in May, 1995.  The Association's negotiating team consisted of: 
Rebecca Fernald, MEA UniServ Director; Stan Labbe, the head
custodian and chief negotiator; Ms. Strout; Mary Field, a
teacher; Linda Labbe, a bus driver; Amy Williams, a cook; and
Becky Ridley, the principal's secretary.  While Ms. Fernald was
the primary negotiator, Mr. Labbe and Ms. Strout were the most
active employee participants in negotiations.  The School
Committee's negotiating team consisted of:  either Superintendent


Larry Littlefield or Assistant Superintendent David Williamson;
Roger Kelley, a labor relations consultant; and, at times, one or
two School Committee members.  There were no hostile or
contentious exchanges between Ms. Strout and members of the
School Committee's team.  

    15.  After the parties established ground rules, Mr. Kelley's
first remarks to the Association were that the School Committee
was not happy with the employees "going union," and it was not
happy with the negotiations.  It felt the Association's proposal
was too comprehensive for an initial contract, and "set a
negative tone" for the negotiations.  The Committee asked 
Mr. Kelley to convey its dismay to the Association's negotiating
team.  Mr. Kelley added that he understood the requirement under
the law to maintain the status quo, but that "the people in the
room" shouldn't expect that when the contract was completed, they
would retain everything they had at that point in time.

    16.  The negotiation sessions continued from May, 1995,
through the entire 1995-1996 school year.  The parties believed
they were very close to reaching an agreement on the entire
contract, including a just-cause-for-discharge provision, in
June, 1996.  Negotiations broke down at that time.  The parties
participated in mediation and eventually entered into a contract
in October, 1996.  The contract was retroactive to July, 1995,
for salaries only; the just-cause-for-discharge provision and the
remaining contract terms became effective in October, 1996.
    17.  On September 11, 1995, Ms. Strout entered into a one-year
contract for the 1995-1996 school year.  In the beginning of the
1995-1996 school year, Ms. Strout sent the following note to the
K-2 teachers:

     Just a quick note to let you know how much I truly
     appreciate your managing without requiring me to do
     duties this year.  I lost 7.29 days last year to time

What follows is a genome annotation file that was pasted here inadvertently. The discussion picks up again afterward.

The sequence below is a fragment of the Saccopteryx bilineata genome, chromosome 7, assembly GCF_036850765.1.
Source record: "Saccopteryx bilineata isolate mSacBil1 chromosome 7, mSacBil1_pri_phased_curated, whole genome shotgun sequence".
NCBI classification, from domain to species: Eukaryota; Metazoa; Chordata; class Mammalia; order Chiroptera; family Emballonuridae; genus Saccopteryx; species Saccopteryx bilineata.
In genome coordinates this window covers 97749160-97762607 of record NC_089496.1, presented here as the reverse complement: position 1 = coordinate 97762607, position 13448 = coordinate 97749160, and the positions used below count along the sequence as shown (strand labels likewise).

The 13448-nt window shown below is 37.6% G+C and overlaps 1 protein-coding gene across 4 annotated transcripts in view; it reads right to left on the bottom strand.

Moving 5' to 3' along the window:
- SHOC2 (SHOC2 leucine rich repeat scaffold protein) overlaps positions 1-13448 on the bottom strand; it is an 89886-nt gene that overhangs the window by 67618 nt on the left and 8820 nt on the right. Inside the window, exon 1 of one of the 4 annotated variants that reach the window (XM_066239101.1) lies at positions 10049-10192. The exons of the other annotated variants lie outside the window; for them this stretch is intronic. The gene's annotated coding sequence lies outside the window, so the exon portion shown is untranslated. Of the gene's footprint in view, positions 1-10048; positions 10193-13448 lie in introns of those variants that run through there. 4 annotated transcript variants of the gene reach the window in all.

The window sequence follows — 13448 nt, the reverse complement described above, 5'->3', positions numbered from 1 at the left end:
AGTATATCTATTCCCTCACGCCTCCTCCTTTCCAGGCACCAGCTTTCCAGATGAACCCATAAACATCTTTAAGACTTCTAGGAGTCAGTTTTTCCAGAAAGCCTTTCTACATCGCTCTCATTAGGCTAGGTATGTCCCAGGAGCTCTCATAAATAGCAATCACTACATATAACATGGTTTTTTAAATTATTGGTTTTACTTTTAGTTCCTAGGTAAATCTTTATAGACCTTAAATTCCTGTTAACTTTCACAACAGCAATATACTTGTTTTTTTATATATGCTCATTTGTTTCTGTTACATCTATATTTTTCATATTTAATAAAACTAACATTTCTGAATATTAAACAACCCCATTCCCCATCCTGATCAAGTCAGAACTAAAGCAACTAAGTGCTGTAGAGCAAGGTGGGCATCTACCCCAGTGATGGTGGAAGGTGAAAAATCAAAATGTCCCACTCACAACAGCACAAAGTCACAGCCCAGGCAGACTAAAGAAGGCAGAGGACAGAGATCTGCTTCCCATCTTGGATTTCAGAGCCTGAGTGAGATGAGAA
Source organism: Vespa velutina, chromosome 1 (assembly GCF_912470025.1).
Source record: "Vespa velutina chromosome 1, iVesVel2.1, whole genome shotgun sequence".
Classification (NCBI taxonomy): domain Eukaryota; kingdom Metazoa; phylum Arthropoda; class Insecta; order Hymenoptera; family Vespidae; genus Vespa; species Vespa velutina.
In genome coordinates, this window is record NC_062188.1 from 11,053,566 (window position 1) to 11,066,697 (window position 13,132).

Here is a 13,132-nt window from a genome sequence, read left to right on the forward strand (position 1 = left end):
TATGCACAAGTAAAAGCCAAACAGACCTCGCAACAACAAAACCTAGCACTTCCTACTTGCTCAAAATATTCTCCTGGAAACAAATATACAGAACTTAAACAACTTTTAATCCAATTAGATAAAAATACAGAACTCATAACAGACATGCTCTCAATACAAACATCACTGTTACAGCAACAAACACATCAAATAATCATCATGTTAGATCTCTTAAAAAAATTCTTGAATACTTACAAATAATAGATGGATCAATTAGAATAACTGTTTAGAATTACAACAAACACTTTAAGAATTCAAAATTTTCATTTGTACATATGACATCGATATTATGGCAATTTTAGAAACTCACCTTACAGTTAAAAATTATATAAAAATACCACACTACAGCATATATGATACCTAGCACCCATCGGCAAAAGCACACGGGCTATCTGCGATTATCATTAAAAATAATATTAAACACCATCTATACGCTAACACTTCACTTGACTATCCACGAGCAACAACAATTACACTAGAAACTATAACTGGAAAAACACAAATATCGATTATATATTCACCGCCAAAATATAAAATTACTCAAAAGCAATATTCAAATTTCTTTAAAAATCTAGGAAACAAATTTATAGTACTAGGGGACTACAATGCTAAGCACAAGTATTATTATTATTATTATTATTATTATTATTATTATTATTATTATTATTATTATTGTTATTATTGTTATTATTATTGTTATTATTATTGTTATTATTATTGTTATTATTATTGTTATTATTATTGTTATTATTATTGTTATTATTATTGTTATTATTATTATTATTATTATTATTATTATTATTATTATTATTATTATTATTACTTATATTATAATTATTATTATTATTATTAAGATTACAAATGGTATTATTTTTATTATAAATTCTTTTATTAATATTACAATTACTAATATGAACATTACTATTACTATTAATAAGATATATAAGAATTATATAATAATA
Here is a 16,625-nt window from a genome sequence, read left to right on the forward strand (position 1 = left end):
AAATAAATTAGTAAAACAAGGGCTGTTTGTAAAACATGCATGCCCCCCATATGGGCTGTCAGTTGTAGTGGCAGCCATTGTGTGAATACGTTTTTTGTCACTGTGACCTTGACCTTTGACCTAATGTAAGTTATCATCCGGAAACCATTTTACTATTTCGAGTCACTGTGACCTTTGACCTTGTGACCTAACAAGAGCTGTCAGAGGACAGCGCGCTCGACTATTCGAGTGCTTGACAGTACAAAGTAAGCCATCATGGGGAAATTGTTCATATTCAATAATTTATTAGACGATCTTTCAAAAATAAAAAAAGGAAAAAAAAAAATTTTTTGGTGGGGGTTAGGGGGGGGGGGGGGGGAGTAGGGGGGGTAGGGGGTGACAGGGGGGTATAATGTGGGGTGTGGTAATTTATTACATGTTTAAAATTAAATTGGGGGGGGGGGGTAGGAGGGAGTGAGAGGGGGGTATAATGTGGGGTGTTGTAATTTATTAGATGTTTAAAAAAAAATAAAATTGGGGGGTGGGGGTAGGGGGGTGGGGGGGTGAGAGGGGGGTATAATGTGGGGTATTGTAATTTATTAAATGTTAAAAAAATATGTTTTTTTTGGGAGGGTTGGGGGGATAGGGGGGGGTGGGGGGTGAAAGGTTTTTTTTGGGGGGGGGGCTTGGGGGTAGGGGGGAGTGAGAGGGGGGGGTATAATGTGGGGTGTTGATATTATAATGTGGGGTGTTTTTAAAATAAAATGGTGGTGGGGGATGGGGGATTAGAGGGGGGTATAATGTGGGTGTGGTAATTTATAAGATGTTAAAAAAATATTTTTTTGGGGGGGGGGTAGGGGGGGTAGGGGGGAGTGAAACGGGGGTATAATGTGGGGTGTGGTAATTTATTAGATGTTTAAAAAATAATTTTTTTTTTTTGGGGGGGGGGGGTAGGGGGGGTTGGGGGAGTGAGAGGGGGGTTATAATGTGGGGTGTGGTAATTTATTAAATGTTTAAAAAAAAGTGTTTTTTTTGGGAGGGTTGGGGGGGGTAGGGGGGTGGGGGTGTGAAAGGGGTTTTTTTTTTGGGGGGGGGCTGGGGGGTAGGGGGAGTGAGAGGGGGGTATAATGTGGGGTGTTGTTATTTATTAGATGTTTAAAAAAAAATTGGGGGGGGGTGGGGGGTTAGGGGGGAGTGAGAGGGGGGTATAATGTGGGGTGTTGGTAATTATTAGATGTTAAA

out of the library on duty or time I had to leave early
     to compensate for duty time.  We also have hundreds of
     fire fund books still to be processed and around 400 


     books lost through computer updating.  I am just
     beginning to recover, and I thank you for letting me
     devote my time to the library instead of having time
     taken away because of duty.  I was worried that a K-2
     duty again this year would drastically affect the
     library services I could provide you.  I really am
     relieved that this won't happen.  Thanks again. 
     /s/ Jeanne

    18.  The day after she sent the note, Ms. Strout was assigned
these duties by one of the K-2 teachers.  On September 7, 1995,
she sent a letter to the K-2 teachers which reads, in part: 

          Boy!  Do I ever feel set-up!  I just finish
     thanking you for putting the needs of the library above
     your need for free time, and Mitzi tells me that I AM
     on the duty schedule, a total of 600 hours, or 7.5 DAYS
     that I will be required to be away from work in the
     library.  I never would have believed it!  I have
     always felt that you put a high priority on the
     library, or at least considered it an important
     teaching tool.  Boy, was I WRONG!  I know some parents
     and administrators think that all I do in the library
     is to check out books, but the job is MUCH more
     involved than that.  Especially after the fire where we
     took a tremendous loss in K-2 materials.  I have
     mountains of work to do to regroup and recover, and I
     find people expecting me to do it on my own time, after
     school and on weekends or vacations.  I know I am
     generous with my own time, but I am truly appalled that
     I am expected to donate it readily.  In the library I
     work straight through all day. . . .  I am, therefore,
     already working all duties, and now you feel it is
     necessary to add more time to my already full "duty"

          . . .  I am not opposed to donating my time to
     you, but it makes me lose a great deal of respect for
     those who feel that I should donate all those hours
     plus more.

          When Mr. Soule first talked to me about doing a 
     K-2 duty his exact words were "it would be just once in
     a while to help out." . . .  I explained to him then
     that you people need me in the library to help get it
     back up and running after the fire. . . .  You need me
     to get the card catalog back on-line.  You need me to
     be able to research . . . .  Because I fought to work
     in the library, I was punished by being given whole
     weeks of duty every other week.  Someone tried to teach
     me that the library was a definite LOW priority for the

     K-2 school.  I bounced back believing that the K-2
     teachers still thought the library important, and that
     it was a power play that had forced me to leave so much
     library work undone.  I guess I was truly wrong about
     this, too.  . . . it astounds me how wrong I have been